27 July 2010 | By
“In Sweden you can go out dancing in the summertime, where they play popular music but adapted for dancing,” says Stockholm native Bengt Lund-Jensen. Nine years ago, he decided to re-visit the dances of his undergrad days in pursuit of fitness, and now he spends his summers stepping out with other Scandinavians in the midnight twilight.
“It's a kind of swing dance, but it's not done in more than Sweden, Finland, and Norway,” he explains. “Most swing dance is six or eight counts, but this is four counts to the basic step.”
Already a master of Boogie Woogie and Lindy Hop, two years ago Bengt added this new dance, Balboa, to his repertoire. “It's danced to the same music as Jitterbug,” he says of the fast dance, which originated in the crowded ballrooms of 1930s west coast America. “It was forgotten for a long time, but some people have been taking it up again and now there's a Balboa community all over the world.”
This dancing community that Bengt can count himself a part of is not trivial. After a reception at the recent ATLAS Week in Copenhagen, he wandered to a local park on the off-chance and ended up dancing the night away with familiar faces, a fact which, while staggering to an outsider, leaves him absolutely un-phased: “I expected that some would be there,” he smiles. “Though I recognised more dancers than I thought.”
Some of these, he knew from the Herräng summer dance camp, a five-week long party which attracts dancers from all over the world to a tiny Swedish village. This year, he made his third trip to the camp, meandering down the coast on his IF sailing boat, Spinaway, to spend a week dancing with 1000 others who simply can't sit still.
Boats, too, are a way of life for Bengt, who lives just outside the city of Stockholm, in the stunning archipelago. “I absolutely love it as a place,” he beams. “If I bike for five minutes, I can take a boat into central Stockholm to go to work.”
The boats run from April to Christmas – until the water freezes and becomes impassable, forcing people into their cars – and the same motley crew of ten or fifteen regulars can be found there each morning and evening. “We sit and chat. You can drink a coffee. And they have Internet on the boat, so working is a possibility. You can finish off work in the evening, send the last few emails on the way home.“ It was a chance encounter on the boat that eventually led to Bengt's 17-year-old son, Malcolm, taking up the bagpipes six years ago.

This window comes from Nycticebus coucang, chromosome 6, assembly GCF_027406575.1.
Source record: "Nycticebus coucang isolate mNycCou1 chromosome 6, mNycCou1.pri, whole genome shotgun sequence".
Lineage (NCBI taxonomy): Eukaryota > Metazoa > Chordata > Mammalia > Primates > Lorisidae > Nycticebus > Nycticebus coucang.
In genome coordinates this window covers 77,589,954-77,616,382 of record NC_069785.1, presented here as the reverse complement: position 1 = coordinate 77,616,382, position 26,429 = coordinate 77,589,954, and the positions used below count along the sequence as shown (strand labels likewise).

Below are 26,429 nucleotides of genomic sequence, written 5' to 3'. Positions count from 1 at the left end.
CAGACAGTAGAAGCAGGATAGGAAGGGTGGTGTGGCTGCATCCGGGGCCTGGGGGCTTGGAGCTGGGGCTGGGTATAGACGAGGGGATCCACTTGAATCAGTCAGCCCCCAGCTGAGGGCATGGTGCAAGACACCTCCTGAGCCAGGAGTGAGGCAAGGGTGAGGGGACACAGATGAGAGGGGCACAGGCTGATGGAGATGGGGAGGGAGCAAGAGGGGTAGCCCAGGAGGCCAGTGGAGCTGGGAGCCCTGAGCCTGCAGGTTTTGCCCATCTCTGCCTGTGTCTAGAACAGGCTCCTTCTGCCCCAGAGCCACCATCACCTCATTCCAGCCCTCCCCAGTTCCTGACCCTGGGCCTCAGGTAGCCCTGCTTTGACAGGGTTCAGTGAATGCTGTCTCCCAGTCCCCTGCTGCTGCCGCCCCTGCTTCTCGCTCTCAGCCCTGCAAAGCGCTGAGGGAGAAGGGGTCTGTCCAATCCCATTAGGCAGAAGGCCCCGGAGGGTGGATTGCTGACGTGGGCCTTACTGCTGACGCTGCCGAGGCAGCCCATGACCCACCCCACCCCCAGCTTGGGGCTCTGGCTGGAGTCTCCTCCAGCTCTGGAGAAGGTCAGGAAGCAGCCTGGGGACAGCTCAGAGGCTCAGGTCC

The trade-off for these lovely social summers, of course, is the Scandinavian winters: “the worst time of the year”. The sun shows its face reluctantly between the hours of 9:00 a.m and 3:00 p.m. but once the snow falls in December, things start to turn magical. “Without any snow, it's dark, just plain dark. But with the snow,” Bengt considers, slowly, contemplatively, “it's… different. The tiny bit of light there is reflects back.”
Bengt's life is and always has been blissfully Stockholm-centric, but he tries hard to “jigsaw” family life, working in the tiny ATLAS group at the Royal Institute of Technology, Stockholm, and visits to CERN for meetings, discussions, and to fulfil his shift-duty to his detector.
“I spent a lot of my scientific life building this fantastic detector, and now we really need to make the very best of the data that we can,” he explains. “It's not just about doing your own analysis. That's the collaborative spirit.”
He has been involved with ATLAS since the very beginning, joining to work on preparations for LHC experiments as a post-doc with the Royal Institute of Technology in 1989, following a stint at CERN as an Uppsala University engineering physics PhD student from 1980 to 1985. Here, he fell in love with the place, the attitude of the people, the international style, and the scientific possibilities.
“It's a fantastic place for a PhD student to be,” he says. “There're so many people, a lot of scientific knowledge, and most are willing to give PhD students part of their time answering questions.”
On the subject of the 20-year LHC journey, he laughs: “If someone had told me in 1989 that we'd get data in 2010, I might have done something else in the meantime! But I think we learned a lot along the way about making a large experiment. And it was a very, very nice feeling to know that, after all these years, we've got data.”
Up until this point in his career, Bengt has been solely involved in detector design, preparation, construction, and testing (contributing to the ATLAS barrel presampler and optical read-out fibres for the Liquid Argon calorimeter). For the first time now, his attentions are turning to physics analysis. His eye is on Supersymmetry, and what it might tell us about Dark Matter and Dark Energy, but his mind is open.
“We don't know what nature is like for us. We're having to find out. I believe we'll find something, but what this something is, I don't know.”
In the meanwhile, expect Bengt to continue dancing to his own beat.